> Test cases.
> While this does not *prove* the correctness of the code in a
> mathematical sense, it does in a monte-carlo sense. I note that both
> maxima and axiom have test suites.
> I do not think new mathematical code or subsystems should be accepted
> unless they are accompanied by a thorough test suite.
I've been collecting test cases from different computer algebra systems.
The effort is called CATS (Computer Algebra Test Suite).
One of the problems with current systems, like Axiom, is that people
write some algebra then write some test cases. The test cases are not
comprehensive, don't test corner cases, and don't test failure modes.
And, most egregious is, they are not documented. The tests given
an answer but is it the right answer? So current test cases are only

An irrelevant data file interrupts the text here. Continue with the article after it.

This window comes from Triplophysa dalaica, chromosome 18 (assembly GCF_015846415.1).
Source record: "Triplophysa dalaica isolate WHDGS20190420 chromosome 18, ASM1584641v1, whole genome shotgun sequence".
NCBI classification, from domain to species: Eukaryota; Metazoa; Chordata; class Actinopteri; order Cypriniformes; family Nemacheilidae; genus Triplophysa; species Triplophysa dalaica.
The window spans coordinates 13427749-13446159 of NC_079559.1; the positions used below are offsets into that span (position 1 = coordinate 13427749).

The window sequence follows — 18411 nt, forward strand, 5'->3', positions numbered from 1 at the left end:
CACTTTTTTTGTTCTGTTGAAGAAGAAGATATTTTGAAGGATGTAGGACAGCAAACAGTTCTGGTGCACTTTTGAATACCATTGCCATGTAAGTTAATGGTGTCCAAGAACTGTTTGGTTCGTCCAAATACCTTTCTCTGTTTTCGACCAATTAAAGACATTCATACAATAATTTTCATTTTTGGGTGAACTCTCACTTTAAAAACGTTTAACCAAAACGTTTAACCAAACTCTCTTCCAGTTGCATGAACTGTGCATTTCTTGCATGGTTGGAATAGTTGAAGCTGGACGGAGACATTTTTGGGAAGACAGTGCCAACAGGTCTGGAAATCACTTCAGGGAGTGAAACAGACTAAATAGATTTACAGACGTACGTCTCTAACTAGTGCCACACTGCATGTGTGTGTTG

really useful as regression tests looking for what's broken.
So the idea is to collect the various test suites, document the
underlying math and set up pamphlet files which contain code for
each of the various systems. You can get the Axiom code pile with
the CATS work using the tla from Gnu-arch.
The idea is to develop a test suite that would be similar to the
NIST (National Institute of Standards and Technology) classification
scheme for numerical software but this time for symbolic software.
Currently there is no classification scheme and no agreed-upon
There are few enough computational mathematicians. We shouldn't waste
their time duplicating tests in areas that others have already done.
Besides, tests are best when written by others :-)
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